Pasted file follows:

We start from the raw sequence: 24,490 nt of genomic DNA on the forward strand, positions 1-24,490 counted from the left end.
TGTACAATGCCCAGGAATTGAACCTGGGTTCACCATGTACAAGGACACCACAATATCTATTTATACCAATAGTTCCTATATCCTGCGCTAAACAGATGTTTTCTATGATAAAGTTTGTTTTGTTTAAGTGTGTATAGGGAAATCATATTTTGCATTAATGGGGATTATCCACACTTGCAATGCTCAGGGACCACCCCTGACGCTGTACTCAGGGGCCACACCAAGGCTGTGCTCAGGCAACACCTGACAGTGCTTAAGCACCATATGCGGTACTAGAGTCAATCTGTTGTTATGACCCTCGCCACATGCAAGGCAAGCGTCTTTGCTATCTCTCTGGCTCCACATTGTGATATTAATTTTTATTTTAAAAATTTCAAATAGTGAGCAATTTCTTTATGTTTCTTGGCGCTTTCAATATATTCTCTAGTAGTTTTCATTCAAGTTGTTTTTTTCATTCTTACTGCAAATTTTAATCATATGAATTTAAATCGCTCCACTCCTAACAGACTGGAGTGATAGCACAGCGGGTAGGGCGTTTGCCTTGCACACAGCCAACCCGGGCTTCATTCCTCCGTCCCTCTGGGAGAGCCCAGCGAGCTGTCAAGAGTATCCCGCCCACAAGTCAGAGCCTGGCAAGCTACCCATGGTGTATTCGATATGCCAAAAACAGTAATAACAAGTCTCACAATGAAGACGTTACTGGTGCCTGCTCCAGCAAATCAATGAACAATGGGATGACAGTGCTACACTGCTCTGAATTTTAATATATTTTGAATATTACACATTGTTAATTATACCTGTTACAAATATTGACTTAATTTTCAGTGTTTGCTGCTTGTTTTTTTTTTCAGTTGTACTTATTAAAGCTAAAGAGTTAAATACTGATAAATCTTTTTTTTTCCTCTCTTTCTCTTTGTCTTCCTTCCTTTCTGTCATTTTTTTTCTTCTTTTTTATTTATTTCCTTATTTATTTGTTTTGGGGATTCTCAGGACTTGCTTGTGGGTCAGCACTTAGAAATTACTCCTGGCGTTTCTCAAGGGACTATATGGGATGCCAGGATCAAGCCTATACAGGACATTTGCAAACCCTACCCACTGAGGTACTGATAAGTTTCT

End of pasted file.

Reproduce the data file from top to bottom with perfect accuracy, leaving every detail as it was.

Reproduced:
We start from the raw sequence: 24,490 nt of genomic DNA on the forward strand, positions 1-24,490 counted from the left end.
TGTACAATGCCCAGGAATTGAACCTGGGTTCACCATGTACAAGGACACCACAATATCTATTTATACCAATAGTTCCTATATCCTGCGCTAAACAGATGTTTTCTATGATAAAGTTTGTTTTGTTTAAGTGTGTATAGGGAAATCATATTTTGCATTAATGGGGATTATCCACACTTGCAATGCTCAGGGACCACCCCTGACGCTGTACTCAGGGGCCACACCAAGGCTGTGCTCAGGCAACACCTGACAGTGCTTAAGCACCATATGCGGTACTAGAGTCAATCTGTTGTTATGACCCTCGCCACATGCAAGGCAAGCGTCTTTGCTATCTCTCTGGCTCCACATTGTGATATTAATTTTTATTTTAAAAATTTCAAATAGTGAGCAATTTCTTTATGTTTCTTGGCGCTTTCAATATATTCTCTAGTAGTTTTCATTCAAGTTGTTTTTTTCATTCTTACTGCAAATTTTAATCATATGAATTTAAATCGCTCCACTCCTAACAGACTGGAGTGATAGCACAGCGGGTAGGGCGTTTGCCTTGCACACAGCCAACCCGGGCTTCATTCCTCCGTCCCTCTGGGAGAGCCCAGCGAGCTGTCAAGAGTATCCCGCCCACAAGTCAGAGCCTGGCAAGCTACCCATGGTGTATTCGATATGCCAAAAACAGTAATAACAAGTCTCACAATGAAGACGTTACTGGTGCCTGCTCCAGCAAATCAATGAACAATGGGATGACAGTGCTACACTGCTCTGAATTTTAATATATTTTGAATATTACACATTGTTAATTATACCTGTTACAAATATTGACTTAATTTTCAGTGTTTGCTGCTTGTTTTTTTTTTCAGTTGTACTTATTAAAGCTAAAGAGTTAAATACTGATAAATCTTTTTTTTTCCTCTCTTTCTCTTTGTCTTCCTTCCTTTCTGTCATTTTTTTTCTTCTTTTTTATTTATTTCCTTATTTATTTGTTTTGGGGATTCTCAGGACTTGCTTGTGGGTCAGCACTTAGAAATTACTCCTGGCGTTTCTCAAGGGACTATATGGGATGCCAGGATCAAGCCTATACAGGACATTTGCAAACCCTACCCACTGAGGTACTGATAAGTTTCT